The Bacchae Play Analysis

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After reading Ian Johnston’s interpretations and notes on The Bacchae, I find myself to be more in agreeance with his first interpretation and approach to the play. However, I also believe that his second approach cannot be ignored and making a choice between the two is not necessarily of most importance. Ultimately, I think the first approach to the play aligns more with our traditional belief of what the sacred is and the views of religion/religious texts, as discussed in this lesson and previous ones, and is probably a reason I am more inclined to agree with Johnston’s first interpretation. I think that through this approach, the play essentially proscribes a balance in everyday life: one must balance the lawfulness of a careful life in the city, but also the “unconscious energizing powers”. Without a balance, especially without recognition of these “powers”, one may end up the way that either Agave or Pentheus did. This approach certainly rationalizes the way both of these characters act in…show more content…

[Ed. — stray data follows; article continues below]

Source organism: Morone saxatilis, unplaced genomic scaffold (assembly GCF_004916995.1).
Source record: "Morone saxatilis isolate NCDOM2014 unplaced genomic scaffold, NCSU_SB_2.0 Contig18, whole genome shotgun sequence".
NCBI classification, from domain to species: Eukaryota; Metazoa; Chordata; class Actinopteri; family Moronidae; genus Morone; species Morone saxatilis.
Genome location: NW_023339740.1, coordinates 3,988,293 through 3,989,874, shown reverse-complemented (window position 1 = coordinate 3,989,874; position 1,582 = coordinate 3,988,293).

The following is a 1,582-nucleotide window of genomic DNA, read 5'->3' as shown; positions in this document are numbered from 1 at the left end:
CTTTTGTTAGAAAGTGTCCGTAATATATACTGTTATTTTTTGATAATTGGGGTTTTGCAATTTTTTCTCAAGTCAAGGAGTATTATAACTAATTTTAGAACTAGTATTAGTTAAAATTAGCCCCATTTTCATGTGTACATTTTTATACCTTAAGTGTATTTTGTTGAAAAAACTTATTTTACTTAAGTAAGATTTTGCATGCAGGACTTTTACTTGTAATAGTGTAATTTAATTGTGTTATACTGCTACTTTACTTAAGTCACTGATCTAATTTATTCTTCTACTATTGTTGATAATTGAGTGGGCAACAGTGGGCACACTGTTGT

Once again, it proscribes belief and without this belief, disastrous things will occur. This explains the fates of Pentheus and his family, that these are merely consequences for refusal of belief in Dionysus, and rationalizes the violence that Dionysus uses against the family. This also makes sense when the historical context of the tragedy is involved: these plays carried “religious dimensions”, as discussed in this week’s lesson, and were originally played in festivals for Dionysus. Whilst Johnston argues near the end of his summary that historical contexts should not be involved when it comes to interpretations, I believe they cannot be completely ignored, as it truly does help rationalize his first
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